They managed to steal items valued at £17million, which detectives believe would have fetched closer to £57million on the booming Chinese auction market.
Members of the same 14-strong gang also masterminded an offence at Gorringes Auction House in Lewes, East Sussex, and organised the disposal of stolen artefacts in what a judge branded “an extremely sophisticated conspiracy”.
This week 13 of the group were sentenced for a total of 71 years and two months. Judge Murray Creed said: “Over a period of seven months, museums and other establishments were targeted by a criminal gag for valuable and sought-after artefacts. The items were rhino horn, carved horn and carved jade items, some of the items were connected to the Imperial Chinese dynasties.”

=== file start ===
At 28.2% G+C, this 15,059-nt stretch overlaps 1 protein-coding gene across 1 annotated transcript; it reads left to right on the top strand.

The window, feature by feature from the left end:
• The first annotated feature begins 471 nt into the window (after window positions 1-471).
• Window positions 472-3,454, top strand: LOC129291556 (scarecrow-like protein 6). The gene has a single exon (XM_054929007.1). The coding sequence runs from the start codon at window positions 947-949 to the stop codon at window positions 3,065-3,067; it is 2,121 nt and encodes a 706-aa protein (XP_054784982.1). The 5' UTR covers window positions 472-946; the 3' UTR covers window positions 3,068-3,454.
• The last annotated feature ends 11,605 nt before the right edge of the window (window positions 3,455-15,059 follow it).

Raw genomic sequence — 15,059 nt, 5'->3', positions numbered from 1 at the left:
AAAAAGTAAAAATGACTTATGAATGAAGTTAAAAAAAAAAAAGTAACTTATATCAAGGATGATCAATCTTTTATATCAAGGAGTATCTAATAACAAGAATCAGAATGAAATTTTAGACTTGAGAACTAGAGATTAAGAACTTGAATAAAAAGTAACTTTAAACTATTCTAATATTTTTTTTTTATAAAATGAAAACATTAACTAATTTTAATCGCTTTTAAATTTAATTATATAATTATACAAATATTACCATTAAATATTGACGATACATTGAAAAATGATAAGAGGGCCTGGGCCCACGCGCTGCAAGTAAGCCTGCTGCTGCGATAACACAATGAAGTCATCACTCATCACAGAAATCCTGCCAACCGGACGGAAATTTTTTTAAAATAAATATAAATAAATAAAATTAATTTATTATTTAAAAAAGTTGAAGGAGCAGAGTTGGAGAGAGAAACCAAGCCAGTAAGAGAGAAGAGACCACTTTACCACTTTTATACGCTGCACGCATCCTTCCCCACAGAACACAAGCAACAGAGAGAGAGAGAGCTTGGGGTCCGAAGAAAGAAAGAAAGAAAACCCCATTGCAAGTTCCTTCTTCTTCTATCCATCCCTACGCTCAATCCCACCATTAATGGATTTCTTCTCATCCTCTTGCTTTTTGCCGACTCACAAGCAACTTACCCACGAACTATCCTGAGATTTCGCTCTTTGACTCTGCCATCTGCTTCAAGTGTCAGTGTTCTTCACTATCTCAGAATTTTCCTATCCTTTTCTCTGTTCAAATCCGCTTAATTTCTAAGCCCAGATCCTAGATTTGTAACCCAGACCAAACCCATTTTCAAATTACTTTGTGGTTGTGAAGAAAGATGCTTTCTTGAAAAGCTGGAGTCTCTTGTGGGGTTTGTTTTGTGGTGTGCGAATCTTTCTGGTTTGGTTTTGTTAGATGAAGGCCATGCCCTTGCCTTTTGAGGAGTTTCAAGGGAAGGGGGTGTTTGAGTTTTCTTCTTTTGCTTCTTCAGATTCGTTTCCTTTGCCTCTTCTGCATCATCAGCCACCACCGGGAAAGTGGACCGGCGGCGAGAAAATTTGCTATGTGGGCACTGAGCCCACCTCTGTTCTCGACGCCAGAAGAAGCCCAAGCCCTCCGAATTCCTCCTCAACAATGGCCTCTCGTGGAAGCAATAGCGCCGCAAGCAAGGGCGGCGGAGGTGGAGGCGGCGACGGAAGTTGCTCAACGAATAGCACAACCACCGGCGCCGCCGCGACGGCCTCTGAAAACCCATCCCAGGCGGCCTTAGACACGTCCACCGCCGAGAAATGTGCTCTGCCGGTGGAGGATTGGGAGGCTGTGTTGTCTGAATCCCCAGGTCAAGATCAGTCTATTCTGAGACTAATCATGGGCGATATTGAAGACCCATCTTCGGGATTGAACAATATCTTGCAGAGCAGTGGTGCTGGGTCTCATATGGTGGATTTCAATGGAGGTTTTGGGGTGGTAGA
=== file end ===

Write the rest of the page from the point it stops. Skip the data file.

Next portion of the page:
“Events started on a small scale in the beginning of 2012 but planning by the group paid off with a successful burglary in April 2012 in which jade was taken and never recovered.”
The conspiracy centred on five incidents in that year at The Oriental Museum in Durham, which was targeted twice, the Castle Museum in Norwich once, Gorringes Auction House and the Fitzwilliam in Cambridge.
However, the judge said that evidence had suggested that the hang were active across the UK and Ireland and in parts of Europe the US and Hong Kong.
In their most successful theft on April 13, 2012, 18 pieces of Chinese jade were stolen from the Fitzwilliam Museum, which experts valued at almost £18 million and the judge described as “priceless”
The hole in the wall at Durham Oriental Museum that the raiders made to enter the building